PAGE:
Image by Gerd Altmann from Pixabay

Herald Staff Report

Attempting to slow the rising cases of COVID-19 cases, Gov. Mike DeWine issued a 21-day statewide curfew. Starting on Thursday people will be required to be at home by 10 p.m. through 5 a.m.  The curfew will affect retail businesses who now must close by 10 p.m. so their workers can get home in a timely manner to comply with the curfew.

DeWine did acknowledge that there are exceptions to the curfew noting people do have emergencies, people traveling to and from work or in need of medical assistance. During the press conference, DeWine did say grocery stores and pharmacies are not restricted by the curfew.

The curfew is issues on the heals of new orders implemented last week in an attempt to slow the COVID-19 spread as cases continue to rise in the state.

In Cincinnati, COVID-19 cases are reaching troubling new peaks, according to the Cincinnati Health Department. Visit for the latest updates. DeWine updated the mask mandate that he ordered in the summer. The new update includes: • Each business posting a face-covering requirement sign at all public entrances.

 • Stores are responsible for employees and customers adhering to guidelines.

• New Retail Compliance Unit that will inspect compliance.

The first violation of this order will bring about a written warning. A second violation will bring about the closure of the store for up to 24 hours. DeWine also said that public gatherings must be limited to 10 people or less. He said he would be ordering all open congregate areas at funeral and wedding venues to be closed. The order would require everyone to be seated and masked unless they are actively consuming food or drinks, and it will prohibit dancing and games.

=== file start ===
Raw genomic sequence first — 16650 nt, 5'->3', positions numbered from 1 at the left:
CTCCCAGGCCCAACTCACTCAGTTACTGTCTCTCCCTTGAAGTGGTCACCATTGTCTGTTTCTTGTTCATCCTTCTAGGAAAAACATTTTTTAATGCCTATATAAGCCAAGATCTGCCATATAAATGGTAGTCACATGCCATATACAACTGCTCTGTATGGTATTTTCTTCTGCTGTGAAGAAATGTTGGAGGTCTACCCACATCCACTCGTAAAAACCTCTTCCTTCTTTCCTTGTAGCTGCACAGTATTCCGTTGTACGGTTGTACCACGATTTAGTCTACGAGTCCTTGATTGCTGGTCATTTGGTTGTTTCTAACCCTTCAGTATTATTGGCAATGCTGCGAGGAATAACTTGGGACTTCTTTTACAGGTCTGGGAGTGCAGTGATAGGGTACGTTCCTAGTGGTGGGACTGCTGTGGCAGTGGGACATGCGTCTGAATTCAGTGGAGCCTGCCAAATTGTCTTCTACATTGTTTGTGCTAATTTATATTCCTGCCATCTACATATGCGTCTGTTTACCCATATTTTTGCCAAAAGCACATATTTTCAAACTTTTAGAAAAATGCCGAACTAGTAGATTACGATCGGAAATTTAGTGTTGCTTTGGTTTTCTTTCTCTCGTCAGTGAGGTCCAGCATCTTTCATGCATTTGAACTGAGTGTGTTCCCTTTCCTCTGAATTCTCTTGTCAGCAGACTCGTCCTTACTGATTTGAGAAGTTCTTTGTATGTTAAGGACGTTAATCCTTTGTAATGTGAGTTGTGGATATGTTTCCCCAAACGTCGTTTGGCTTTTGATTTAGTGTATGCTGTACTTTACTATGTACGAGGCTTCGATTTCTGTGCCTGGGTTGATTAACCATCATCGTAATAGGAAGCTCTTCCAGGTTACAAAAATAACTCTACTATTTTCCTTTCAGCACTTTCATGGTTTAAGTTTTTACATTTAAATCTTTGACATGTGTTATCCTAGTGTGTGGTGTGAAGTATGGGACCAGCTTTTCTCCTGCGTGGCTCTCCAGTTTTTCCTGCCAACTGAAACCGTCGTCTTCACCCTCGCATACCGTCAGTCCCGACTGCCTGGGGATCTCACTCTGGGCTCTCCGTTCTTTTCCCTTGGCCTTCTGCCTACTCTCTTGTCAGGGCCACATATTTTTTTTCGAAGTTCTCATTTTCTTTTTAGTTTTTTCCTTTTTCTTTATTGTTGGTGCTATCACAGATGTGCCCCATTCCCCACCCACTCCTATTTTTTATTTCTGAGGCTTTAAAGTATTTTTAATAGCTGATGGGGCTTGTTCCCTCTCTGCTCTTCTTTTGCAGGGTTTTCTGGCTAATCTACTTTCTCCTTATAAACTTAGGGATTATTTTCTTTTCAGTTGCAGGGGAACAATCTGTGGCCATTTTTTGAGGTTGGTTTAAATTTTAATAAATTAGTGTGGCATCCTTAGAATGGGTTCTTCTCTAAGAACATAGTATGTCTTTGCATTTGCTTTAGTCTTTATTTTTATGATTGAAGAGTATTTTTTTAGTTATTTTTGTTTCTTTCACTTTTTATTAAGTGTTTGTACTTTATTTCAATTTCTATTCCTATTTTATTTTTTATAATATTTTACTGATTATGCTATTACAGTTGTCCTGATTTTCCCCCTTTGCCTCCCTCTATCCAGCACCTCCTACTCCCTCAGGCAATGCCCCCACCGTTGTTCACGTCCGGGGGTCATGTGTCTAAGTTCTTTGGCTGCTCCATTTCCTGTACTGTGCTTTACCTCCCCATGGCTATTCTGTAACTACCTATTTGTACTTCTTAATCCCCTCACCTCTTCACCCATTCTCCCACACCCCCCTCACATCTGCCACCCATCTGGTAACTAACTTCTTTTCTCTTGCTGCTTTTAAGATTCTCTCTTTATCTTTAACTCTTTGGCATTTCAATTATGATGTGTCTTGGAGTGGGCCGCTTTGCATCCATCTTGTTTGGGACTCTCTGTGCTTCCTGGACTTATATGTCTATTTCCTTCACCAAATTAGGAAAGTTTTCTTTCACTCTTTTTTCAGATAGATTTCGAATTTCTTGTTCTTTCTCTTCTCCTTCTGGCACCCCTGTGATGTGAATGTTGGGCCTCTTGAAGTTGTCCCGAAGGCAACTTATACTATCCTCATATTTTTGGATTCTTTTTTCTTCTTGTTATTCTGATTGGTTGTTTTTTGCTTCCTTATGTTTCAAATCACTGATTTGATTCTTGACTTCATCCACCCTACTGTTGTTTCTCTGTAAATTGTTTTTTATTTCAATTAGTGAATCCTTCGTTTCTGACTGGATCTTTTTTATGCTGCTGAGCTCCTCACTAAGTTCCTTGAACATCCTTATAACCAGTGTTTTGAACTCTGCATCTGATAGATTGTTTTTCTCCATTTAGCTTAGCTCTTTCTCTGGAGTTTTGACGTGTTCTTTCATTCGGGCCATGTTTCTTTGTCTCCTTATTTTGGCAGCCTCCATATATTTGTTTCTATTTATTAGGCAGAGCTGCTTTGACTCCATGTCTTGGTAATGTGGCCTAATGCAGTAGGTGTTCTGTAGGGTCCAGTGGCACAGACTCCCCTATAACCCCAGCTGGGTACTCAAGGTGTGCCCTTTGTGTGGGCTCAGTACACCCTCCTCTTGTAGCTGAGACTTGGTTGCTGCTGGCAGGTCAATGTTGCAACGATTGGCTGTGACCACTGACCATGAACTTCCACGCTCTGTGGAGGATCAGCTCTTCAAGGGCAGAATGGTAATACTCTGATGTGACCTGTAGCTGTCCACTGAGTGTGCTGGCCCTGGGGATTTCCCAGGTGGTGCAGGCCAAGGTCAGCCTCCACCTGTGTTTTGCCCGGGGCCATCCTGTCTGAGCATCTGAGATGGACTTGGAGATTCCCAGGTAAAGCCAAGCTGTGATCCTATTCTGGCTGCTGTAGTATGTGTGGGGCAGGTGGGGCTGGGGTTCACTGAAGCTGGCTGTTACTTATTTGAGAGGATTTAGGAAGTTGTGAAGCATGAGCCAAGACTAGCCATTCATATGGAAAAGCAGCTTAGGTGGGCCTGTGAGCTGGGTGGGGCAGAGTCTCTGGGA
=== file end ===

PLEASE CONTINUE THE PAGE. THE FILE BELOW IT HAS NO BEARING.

If the current upward trend of COVID-19 cases continues, DeWine said, the state of Ohio will be forced to close restaurants, bars and fitness centers. DeWine said that schools overall have been doing an excellent job controlling the spread and ensuring kids are wearing masks, but said, “it is up to each and every one of us, what you do in the community,” that will determine whether more schools will be forced to transition to virtual learning. DeWine continued to implore Ohioans to “get back to the basics” of mask-wearing, washing hands frequently, social distancing and keeping your home wellventilated.

The state reported more than 5,800 new COVID-19 cases last week, which brought the statewide total to 267,356 cases. More than 5,600 people have died from coronavirus related deaths in Ohio.

Herald Media Partner WCPO Channel 9 contributed to this report.

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